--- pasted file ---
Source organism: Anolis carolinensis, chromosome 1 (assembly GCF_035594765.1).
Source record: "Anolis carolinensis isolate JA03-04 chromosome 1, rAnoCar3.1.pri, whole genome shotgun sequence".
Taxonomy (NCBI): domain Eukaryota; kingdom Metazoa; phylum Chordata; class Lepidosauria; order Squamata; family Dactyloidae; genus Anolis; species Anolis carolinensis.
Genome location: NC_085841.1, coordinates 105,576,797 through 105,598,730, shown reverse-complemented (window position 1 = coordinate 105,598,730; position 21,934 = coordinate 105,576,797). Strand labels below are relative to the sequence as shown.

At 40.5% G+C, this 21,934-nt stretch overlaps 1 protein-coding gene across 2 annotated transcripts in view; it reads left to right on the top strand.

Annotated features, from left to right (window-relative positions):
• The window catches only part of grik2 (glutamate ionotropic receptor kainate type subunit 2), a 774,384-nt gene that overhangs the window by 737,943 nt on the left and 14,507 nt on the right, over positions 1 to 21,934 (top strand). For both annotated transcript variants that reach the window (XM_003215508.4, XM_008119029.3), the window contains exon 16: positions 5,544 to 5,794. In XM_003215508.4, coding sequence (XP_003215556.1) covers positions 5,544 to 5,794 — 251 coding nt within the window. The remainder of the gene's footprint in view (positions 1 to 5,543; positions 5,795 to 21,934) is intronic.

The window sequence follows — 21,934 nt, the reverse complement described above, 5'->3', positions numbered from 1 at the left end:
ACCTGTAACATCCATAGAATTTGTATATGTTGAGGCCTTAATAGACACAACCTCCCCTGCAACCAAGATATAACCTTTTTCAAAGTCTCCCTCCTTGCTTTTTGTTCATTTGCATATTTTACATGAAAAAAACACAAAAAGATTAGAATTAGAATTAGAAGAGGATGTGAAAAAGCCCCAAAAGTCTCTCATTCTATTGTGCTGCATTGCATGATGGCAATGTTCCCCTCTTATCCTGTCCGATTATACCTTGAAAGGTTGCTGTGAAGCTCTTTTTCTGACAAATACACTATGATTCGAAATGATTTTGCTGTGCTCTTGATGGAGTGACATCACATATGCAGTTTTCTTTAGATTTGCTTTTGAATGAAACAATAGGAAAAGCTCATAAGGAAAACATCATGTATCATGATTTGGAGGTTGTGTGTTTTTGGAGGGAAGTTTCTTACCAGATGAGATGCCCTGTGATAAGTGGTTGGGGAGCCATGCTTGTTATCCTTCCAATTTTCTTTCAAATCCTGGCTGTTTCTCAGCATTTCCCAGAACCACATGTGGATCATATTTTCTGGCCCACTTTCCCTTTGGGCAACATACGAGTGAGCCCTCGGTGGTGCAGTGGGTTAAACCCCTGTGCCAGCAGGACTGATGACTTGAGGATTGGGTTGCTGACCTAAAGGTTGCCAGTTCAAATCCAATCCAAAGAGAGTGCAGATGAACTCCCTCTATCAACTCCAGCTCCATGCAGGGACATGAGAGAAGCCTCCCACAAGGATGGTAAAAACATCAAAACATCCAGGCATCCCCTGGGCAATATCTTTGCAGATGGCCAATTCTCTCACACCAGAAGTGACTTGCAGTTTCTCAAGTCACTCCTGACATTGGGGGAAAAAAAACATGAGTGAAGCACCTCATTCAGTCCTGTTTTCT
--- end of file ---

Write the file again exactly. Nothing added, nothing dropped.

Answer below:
Source organism: Anolis carolinensis, chromosome 1 (assembly GCF_035594765.1).
Source record: "Anolis carolinensis isolate JA03-04 chromosome 1, rAnoCar3.1.pri, whole genome shotgun sequence".
Taxonomy (NCBI): domain Eukaryota; kingdom Metazoa; phylum Chordata; class Lepidosauria; order Squamata; family Dactyloidae; genus Anolis; species Anolis carolinensis.
Genome location: NC_085841.1, coordinates 105,576,797 through 105,598,730, shown reverse-complemented (window position 1 = coordinate 105,598,730; position 21,934 = coordinate 105,576,797). Strand labels below are relative to the sequence as shown.

At 40.5% G+C, this 21,934-nt stretch overlaps 1 protein-coding gene across 2 annotated transcripts in view; it reads left to right on the top strand.

Annotated features, from left to right (window-relative positions):
• The window catches only part of grik2 (glutamate ionotropic receptor kainate type subunit 2), a 774,384-nt gene that overhangs the window by 737,943 nt on the left and 14,507 nt on the right, over positions 1 to 21,934 (top strand). For both annotated transcript variants that reach the window (XM_003215508.4, XM_008119029.3), the window contains exon 16: positions 5,544 to 5,794. In XM_003215508.4, coding sequence (XP_003215556.1) covers positions 5,544 to 5,794 — 251 coding nt within the window. The remainder of the gene's footprint in view (positions 1 to 5,543; positions 5,795 to 21,934) is intronic.

The window sequence follows — 21,934 nt, the reverse complement described above, 5'->3', positions numbered from 1 at the left end:
ACCTGTAACATCCATAGAATTTGTATATGTTGAGGCCTTAATAGACACAACCTCCCCTGCAACCAAGATATAACCTTTTTCAAAGTCTCCCTCCTTGCTTTTTGTTCATTTGCATATTTTACATGAAAAAAACACAAAAAGATTAGAATTAGAATTAGAAGAGGATGTGAAAAAGCCCCAAAAGTCTCTCATTCTATTGTGCTGCATTGCATGATGGCAATGTTCCCCTCTTATCCTGTCCGATTATACCTTGAAAGGTTGCTGTGAAGCTCTTTTTCTGACAAATACACTATGATTCGAAATGATTTTGCTGTGCTCTTGATGGAGTGACATCACATATGCAGTTTTCTTTAGATTTGCTTTTGAATGAAACAATAGGAAAAGCTCATAAGGAAAACATCATGTATCATGATTTGGAGGTTGTGTGTTTTTGGAGGGAAGTTTCTTACCAGATGAGATGCCCTGTGATAAGTGGTTGGGGAGCCATGCTTGTTATCCTTCCAATTTTCTTTCAAATCCTGGCTGTTTCTCAGCATTTCCCAGAACCACATGTGGATCATATTTTCTGGCCCACTTTCCCTTTGGGCAACATACGAGTGAGCCCTCGGTGGTGCAGTGGGTTAAACCCCTGTGCCAGCAGGACTGATGACTTGAGGATTGGGTTGCTGACCTAAAGGTTGCCAGTTCAAATCCAATCCAAAGAGAGTGCAGATGAACTCCCTCTATCAACTCCAGCTCCATGCAGGGACATGAGAGAAGCCTCCCACAAGGATGGTAAAAACATCAAAACATCCAGGCATCCCCTGGGCAATATCTTTGCAGATGGCCAATTCTCTCACACCAGAAGTGACTTGCAGTTTCTCAAGTCACTCCTGACATTGGGGGAAAAAAAACATGAGTGAAGCACCTCATTCAGTCCTGTTTTCT